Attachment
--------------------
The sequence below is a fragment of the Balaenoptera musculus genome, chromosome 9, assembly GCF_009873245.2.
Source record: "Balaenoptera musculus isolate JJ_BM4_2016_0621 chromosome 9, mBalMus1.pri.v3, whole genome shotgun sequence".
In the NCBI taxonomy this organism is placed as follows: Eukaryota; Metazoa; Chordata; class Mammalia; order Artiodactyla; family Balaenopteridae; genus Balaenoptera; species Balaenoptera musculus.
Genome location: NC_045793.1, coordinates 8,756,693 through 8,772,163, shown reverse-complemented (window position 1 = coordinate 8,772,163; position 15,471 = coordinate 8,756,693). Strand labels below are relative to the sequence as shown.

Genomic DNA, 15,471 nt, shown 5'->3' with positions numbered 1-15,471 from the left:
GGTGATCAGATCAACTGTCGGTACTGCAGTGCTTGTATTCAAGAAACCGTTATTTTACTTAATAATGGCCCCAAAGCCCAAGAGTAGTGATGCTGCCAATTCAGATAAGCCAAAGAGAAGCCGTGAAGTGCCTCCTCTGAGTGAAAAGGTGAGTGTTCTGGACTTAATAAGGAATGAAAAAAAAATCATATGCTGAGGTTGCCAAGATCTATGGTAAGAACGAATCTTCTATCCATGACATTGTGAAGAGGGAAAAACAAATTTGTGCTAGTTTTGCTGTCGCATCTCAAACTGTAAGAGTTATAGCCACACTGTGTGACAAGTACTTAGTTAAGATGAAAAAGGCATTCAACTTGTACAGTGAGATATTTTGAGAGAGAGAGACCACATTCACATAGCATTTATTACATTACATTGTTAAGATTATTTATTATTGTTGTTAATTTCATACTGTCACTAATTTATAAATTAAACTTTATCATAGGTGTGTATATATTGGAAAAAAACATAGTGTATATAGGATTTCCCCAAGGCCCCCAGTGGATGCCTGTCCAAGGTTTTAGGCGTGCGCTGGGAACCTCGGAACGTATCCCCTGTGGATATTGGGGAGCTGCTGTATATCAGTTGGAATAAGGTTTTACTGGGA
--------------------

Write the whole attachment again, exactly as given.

The sequence below is a fragment of the Balaenoptera musculus genome, chromosome 9, assembly GCF_009873245.2.
Source record: "Balaenoptera musculus isolate JJ_BM4_2016_0621 chromosome 9, mBalMus1.pri.v3, whole genome shotgun sequence".
In the NCBI taxonomy this organism is placed as follows: Eukaryota; Metazoa; Chordata; class Mammalia; order Artiodactyla; family Balaenopteridae; genus Balaenoptera; species Balaenoptera musculus.
Genome location: NC_045793.1, coordinates 8,756,693 through 8,772,163, shown reverse-complemented (window position 1 = coordinate 8,772,163; position 15,471 = coordinate 8,756,693). Strand labels below are relative to the sequence as shown.

Genomic DNA, 15,471 nt, shown 5'->3' with positions numbered 1-15,471 from the left:
GGTGATCAGATCAACTGTCGGTACTGCAGTGCTTGTATTCAAGAAACCGTTATTTTACTTAATAATGGCCCCAAAGCCCAAGAGTAGTGATGCTGCCAATTCAGATAAGCCAAAGAGAAGCCGTGAAGTGCCTCCTCTGAGTGAAAAGGTGAGTGTTCTGGACTTAATAAGGAATGAAAAAAAAATCATATGCTGAGGTTGCCAAGATCTATGGTAAGAACGAATCTTCTATCCATGACATTGTGAAGAGGGAAAAACAAATTTGTGCTAGTTTTGCTGTCGCATCTCAAACTGTAAGAGTTATAGCCACACTGTGTGACAAGTACTTAGTTAAGATGAAAAAGGCATTCAACTTGTACAGTGAGATATTTTGAGAGAGAGAGACCACATTCACATAGCATTTATTACATTACATTGTTAAGATTATTTATTATTGTTGTTAATTTCATACTGTCACTAATTTATAAATTAAACTTTATCATAGGTGTGTATATATTGGAAAAAAACATAGTGTATATAGGATTTCCCCAAGGCCCCCAGTGGATGCCTGTCCAAGGTTTTAGGCGTGCGCTGGGAACCTCGGAACGTATCCCCTGTGGATATTGGGGAGCTGCTGTATATCAGTTGGAATAAGGTTTTACTGGGA